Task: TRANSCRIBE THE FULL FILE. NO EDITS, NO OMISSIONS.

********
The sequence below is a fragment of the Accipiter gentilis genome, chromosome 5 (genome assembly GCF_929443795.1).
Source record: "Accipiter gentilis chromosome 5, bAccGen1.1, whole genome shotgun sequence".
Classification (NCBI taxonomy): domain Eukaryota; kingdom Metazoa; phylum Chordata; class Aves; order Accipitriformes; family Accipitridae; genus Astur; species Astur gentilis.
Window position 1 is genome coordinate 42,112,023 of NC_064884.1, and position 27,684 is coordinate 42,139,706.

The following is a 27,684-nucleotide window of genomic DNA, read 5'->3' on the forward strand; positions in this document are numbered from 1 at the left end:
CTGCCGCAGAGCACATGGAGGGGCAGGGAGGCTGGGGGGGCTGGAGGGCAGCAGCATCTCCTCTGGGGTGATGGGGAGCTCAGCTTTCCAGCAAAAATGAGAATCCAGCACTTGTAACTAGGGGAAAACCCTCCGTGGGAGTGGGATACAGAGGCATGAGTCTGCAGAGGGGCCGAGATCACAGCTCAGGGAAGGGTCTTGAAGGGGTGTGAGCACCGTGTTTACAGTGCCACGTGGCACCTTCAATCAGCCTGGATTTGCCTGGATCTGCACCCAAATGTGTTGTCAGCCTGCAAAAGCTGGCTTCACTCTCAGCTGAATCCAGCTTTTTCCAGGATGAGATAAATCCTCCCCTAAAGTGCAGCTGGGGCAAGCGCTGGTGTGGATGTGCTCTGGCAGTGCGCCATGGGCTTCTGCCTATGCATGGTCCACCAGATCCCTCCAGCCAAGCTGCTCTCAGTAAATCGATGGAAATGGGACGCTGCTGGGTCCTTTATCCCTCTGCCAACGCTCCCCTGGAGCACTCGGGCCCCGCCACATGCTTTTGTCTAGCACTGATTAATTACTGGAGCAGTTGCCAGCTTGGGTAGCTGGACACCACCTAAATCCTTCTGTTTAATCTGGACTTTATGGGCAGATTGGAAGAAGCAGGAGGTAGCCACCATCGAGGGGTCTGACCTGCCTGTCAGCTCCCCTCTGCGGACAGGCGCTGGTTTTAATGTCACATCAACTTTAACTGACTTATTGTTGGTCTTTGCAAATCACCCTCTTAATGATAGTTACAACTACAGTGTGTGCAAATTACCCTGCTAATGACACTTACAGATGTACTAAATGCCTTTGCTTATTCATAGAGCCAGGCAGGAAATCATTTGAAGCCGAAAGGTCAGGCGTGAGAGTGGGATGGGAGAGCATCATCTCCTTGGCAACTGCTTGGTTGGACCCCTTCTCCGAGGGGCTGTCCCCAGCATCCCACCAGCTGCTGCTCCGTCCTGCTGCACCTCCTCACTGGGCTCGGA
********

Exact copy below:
The sequence below is a fragment of the Accipiter gentilis genome, chromosome 5 (genome assembly GCF_929443795.1).
Source record: "Accipiter gentilis chromosome 5, bAccGen1.1, whole genome shotgun sequence".
Classification (NCBI taxonomy): domain Eukaryota; kingdom Metazoa; phylum Chordata; class Aves; order Accipitriformes; family Accipitridae; genus Astur; species Astur gentilis.
Window position 1 is genome coordinate 42,112,023 of NC_064884.1, and position 27,684 is coordinate 42,139,706.

The following is a 27,684-nucleotide window of genomic DNA, read 5'->3' on the forward strand; positions in this document are numbered from 1 at the left end:
CTGCCGCAGAGCACATGGAGGGGCAGGGAGGCTGGGGGGGCTGGAGGGCAGCAGCATCTCCTCTGGGGTGATGGGGAGCTCAGCTTTCCAGCAAAAATGAGAATCCAGCACTTGTAACTAGGGGAAAACCCTCCGTGGGAGTGGGATACAGAGGCATGAGTCTGCAGAGGGGCCGAGATCACAGCTCAGGGAAGGGTCTTGAAGGGGTGTGAGCACCGTGTTTACAGTGCCACGTGGCACCTTCAATCAGCCTGGATTTGCCTGGATCTGCACCCAAATGTGTTGTCAGCCTGCAAAAGCTGGCTTCACTCTCAGCTGAATCCAGCTTTTTCCAGGATGAGATAAATCCTCCCCTAAAGTGCAGCTGGGGCAAGCGCTGGTGTGGATGTGCTCTGGCAGTGCGCCATGGGCTTCTGCCTATGCATGGTCCACCAGATCCCTCCAGCCAAGCTGCTCTCAGTAAATCGATGGAAATGGGACGCTGCTGGGTCCTTTATCCCTCTGCCAACGCTCCCCTGGAGCACTCGGGCCCCGCCACATGCTTTTGTCTAGCACTGATTAATTACTGGAGCAGTTGCCAGCTTGGGTAGCTGGACACCACCTAAATCCTTCTGTTTAATCTGGACTTTATGGGCAGATTGGAAGAAGCAGGAGGTAGCCACCATCGAGGGGTCTGACCTGCCTGTCAGCTCCCCTCTGCGGACAGGCGCTGGTTTTAATGTCACATCAACTTTAACTGACTTATTGTTGGTCTTTGCAAATCACCCTCTTAATGATAGTTACAACTACAGTGTGTGCAAATTACCCTGCTAATGACACTTACAGATGTACTAAATGCCTTTGCTTATTCATAGAGCCAGGCAGGAAATCATTTGAAGCCGAAAGGTCAGGCGTGAGAGTGGGATGGGAGAGCATCATCTCCTTGGCAACTGCTTGGTTGGACCCCTTCTCCGAGGGGCTGTCCCCAGCATCCCACCAGCTGCTGCTCCGTCCTGCTGCACCTCCTCACTGGGCTCGGA